FLO, Fair Trade USA, and Starbucks: A Critique (Part 6)
FLO, Fair Trade USA, and Starbucks: A Critique (Part 6)
“When the dragons started coming in, the label changed. The farmers are also frustrated with the different types of standards. When Transfair [Fair Trade USA] announced its departure from FLO, farmers denounced this move,” Dean Cycon, Owner of Deans Beans.
Both a piece of contention and applause is the support and impact both FLO and Fair Trade USA have made in big businesses. They have pushed big businesses to re-think the way they relate to their producers. Many accounts describe the fair trade system in the United States as a largely successful story of the use of standards and certification to dramatically expand an alternative or ethical market, reaching a mainstream consumer base through mass-market retail channels, and redistributing capital to disadvantaged Southern producers through minimum prices, (Jaffee, 272). Fair Trade USA recently faced an insurmountable amount of negative feedback for their previously lower standards, mainly for the fear of “fair-washing” consumers and becoming just another marketing scheme.
The fear of fair-washing by big corporations leads to bigger questions of sustainability for the movement: Do big corporations water down fair trade standards? Can fair trade maintain its integrity and purity with the involvement of Starbucks and Green Mountain Coffee Roasters? Is Fair Trade USA perpetuating the problem by labeling products with several different labels and confusing consumers? Lastly, will the fair trade movement fall apart if it goes main stream?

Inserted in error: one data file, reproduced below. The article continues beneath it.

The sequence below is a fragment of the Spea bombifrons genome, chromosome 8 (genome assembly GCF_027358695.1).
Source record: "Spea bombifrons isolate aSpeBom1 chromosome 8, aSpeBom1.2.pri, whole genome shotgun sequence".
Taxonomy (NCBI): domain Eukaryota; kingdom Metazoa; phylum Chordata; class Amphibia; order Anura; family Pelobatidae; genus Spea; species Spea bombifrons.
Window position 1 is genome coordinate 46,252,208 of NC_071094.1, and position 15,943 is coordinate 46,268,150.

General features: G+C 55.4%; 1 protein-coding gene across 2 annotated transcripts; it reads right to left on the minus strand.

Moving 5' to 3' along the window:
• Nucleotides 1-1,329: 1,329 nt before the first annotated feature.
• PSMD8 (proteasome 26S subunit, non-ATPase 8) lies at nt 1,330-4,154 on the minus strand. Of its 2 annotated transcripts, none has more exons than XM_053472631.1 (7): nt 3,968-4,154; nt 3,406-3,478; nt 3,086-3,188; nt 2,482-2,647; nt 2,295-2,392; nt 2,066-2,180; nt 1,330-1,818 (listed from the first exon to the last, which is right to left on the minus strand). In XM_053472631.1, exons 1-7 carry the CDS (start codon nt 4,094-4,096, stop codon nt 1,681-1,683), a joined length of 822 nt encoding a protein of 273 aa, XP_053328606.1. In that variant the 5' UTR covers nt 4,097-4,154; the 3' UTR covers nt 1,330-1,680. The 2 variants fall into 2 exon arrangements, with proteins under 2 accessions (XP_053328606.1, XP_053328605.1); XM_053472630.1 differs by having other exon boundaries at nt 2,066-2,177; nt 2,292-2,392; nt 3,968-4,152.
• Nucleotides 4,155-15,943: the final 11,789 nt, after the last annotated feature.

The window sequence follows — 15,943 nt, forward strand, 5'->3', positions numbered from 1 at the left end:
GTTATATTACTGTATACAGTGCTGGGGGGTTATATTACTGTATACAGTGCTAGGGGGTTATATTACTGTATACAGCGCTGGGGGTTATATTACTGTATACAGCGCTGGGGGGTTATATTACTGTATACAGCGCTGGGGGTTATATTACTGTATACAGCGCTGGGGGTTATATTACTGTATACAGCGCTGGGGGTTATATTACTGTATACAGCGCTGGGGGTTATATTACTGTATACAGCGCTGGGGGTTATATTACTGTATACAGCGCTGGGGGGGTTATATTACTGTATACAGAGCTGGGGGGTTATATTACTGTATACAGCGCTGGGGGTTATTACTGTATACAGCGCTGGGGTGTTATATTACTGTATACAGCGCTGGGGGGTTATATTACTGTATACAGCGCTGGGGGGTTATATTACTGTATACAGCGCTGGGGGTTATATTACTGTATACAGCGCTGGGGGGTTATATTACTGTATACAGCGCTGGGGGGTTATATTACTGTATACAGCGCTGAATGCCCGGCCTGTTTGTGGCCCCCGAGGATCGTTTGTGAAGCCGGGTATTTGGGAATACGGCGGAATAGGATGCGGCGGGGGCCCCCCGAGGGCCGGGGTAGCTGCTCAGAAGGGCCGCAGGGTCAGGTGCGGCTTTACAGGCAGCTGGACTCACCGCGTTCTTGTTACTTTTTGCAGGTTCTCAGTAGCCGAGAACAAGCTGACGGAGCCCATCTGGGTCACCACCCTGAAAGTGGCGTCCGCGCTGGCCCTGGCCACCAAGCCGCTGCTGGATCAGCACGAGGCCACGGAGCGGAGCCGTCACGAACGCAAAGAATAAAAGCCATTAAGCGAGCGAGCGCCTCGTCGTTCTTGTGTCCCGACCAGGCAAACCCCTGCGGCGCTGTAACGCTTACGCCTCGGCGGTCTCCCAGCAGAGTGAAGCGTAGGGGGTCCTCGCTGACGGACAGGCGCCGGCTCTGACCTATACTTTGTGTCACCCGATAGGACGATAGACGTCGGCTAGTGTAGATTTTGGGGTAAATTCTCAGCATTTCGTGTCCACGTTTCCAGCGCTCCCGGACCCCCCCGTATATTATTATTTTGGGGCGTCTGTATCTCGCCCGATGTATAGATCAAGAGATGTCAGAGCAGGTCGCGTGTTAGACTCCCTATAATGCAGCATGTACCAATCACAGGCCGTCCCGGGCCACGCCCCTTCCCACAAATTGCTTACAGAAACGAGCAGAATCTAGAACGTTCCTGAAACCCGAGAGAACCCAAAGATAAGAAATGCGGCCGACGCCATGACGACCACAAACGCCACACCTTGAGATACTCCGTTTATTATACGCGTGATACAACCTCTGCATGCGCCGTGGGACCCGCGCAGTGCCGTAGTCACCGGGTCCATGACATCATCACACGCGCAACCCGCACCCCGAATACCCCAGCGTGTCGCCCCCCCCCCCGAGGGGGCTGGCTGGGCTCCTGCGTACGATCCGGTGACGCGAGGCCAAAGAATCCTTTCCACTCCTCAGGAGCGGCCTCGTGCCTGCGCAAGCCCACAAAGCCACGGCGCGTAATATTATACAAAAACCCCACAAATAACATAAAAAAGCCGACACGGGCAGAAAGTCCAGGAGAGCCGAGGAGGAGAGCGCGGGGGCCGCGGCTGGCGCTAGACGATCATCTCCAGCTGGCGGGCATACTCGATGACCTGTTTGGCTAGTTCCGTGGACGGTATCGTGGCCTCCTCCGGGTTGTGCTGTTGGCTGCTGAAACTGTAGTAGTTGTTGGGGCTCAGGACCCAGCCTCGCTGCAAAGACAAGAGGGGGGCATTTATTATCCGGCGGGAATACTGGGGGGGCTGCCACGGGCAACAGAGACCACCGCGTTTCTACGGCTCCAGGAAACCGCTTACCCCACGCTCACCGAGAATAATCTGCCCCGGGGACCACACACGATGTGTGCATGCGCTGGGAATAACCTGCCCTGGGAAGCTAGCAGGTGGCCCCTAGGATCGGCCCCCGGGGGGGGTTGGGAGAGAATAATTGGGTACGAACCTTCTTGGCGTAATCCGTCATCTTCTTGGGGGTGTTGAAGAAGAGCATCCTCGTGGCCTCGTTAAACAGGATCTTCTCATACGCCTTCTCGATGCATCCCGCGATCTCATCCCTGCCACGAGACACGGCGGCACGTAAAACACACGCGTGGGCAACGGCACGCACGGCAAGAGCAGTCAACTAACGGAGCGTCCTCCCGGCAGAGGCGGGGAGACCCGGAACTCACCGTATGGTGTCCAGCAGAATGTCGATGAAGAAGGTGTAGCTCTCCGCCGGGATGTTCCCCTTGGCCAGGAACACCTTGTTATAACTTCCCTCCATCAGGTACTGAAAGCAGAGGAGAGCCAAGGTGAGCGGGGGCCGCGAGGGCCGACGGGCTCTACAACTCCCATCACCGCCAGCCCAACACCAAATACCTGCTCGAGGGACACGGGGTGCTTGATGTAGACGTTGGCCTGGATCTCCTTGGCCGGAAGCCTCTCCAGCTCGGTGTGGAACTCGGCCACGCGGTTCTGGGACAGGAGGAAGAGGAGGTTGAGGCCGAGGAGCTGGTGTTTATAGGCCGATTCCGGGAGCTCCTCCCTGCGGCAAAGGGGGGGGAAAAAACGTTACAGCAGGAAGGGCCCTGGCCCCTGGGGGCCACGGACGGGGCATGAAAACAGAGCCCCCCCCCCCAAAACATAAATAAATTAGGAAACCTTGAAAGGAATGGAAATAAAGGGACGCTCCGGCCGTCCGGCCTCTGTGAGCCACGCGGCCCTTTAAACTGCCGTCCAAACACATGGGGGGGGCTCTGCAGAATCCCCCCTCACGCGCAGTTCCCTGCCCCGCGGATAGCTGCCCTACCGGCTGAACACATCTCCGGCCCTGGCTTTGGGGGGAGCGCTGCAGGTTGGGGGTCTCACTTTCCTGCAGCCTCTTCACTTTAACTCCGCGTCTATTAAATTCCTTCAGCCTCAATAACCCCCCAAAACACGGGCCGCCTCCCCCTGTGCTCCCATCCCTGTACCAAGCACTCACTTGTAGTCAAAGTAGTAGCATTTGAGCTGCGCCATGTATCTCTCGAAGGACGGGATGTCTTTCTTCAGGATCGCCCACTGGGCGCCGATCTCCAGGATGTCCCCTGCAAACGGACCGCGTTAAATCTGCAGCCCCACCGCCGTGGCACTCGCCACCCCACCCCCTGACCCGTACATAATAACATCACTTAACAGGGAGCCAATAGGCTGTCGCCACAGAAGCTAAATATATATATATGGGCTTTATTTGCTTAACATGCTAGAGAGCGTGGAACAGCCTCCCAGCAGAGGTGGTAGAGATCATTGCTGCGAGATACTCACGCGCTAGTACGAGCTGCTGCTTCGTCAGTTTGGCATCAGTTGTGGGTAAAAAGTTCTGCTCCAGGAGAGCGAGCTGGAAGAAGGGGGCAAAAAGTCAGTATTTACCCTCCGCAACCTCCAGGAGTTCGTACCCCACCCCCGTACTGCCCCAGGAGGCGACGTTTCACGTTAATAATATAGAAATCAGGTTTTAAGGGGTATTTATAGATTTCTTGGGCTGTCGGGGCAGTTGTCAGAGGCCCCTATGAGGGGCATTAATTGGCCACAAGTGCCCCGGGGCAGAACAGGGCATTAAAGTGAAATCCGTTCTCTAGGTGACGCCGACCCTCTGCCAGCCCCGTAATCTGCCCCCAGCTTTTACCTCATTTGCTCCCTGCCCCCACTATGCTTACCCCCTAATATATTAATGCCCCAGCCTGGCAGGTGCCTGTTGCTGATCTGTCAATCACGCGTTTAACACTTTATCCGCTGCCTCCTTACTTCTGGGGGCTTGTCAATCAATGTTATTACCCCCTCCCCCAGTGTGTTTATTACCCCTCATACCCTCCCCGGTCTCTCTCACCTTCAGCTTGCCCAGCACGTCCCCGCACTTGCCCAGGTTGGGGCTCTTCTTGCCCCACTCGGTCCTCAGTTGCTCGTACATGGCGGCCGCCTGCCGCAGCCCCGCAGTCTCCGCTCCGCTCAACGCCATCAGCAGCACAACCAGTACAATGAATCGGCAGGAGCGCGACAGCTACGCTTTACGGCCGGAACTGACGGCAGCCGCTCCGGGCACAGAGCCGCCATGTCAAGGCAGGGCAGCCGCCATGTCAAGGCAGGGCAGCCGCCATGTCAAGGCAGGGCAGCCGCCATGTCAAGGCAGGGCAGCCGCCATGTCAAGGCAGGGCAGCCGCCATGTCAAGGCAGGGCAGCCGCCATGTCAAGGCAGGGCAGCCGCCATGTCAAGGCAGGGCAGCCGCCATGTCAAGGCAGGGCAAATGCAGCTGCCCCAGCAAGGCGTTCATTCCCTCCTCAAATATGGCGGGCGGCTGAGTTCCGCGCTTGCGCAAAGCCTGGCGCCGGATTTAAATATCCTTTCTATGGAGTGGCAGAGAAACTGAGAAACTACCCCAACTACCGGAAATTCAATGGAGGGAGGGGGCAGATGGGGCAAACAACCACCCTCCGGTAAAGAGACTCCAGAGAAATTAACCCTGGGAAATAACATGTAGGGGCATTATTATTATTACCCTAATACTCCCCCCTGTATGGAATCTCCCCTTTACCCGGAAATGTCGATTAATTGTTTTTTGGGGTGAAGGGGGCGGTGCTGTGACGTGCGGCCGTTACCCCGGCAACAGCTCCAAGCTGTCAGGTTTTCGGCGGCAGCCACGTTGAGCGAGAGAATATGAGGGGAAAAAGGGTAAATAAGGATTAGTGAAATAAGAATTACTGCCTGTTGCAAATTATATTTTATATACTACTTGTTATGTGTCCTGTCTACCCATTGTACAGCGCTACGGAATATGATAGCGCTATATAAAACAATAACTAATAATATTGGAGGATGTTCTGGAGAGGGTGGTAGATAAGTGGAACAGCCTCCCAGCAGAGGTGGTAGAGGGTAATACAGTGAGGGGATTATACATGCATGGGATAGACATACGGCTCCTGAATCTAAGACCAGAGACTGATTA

Many movement activists including Albert Tucker, former board member of FLO, see big business as a threat to the guiding principles of Fairtrade.
"We cannot let our radical vision of a completely different way of doing business be watered down by opportunistic transnationals," writes Albert Tucker. "The fair trade mark should be regarded as a 'badge of honor,' not just a brand of food that demonstrates you are paying a little more to desperate farmers ... if any transnationals are involved, they must negotiate with poor farmer businesses on an equal basis, having signed up to stringent standards across their entire operations,” (Jaffee, 273).
Dean Cycon couldn’t agree more. “When the dragons started coming in, the label changed. The farmers are also frustrated with the different types of standards. When Transfair [Fair Trade USA] announced its departure from FLO, farmers denounced this move.” Dean and other purists in the fair trade movement are afraid that fair trade will lose its credibility when corporations like Hershey enter the market on the basis of Fair Trade USA’s standards. Certifying only the cocoa solids, but not the vanilla, sugar or cocoa butter in chocolate should not make it eligible for the Fair Trade mark, the purists argue. FLO and Fair Trade USA need to critically think about their relationship with mainstream and under the impact it will have on their producers if they are to remain influential (Tallontire, Challenges, 13).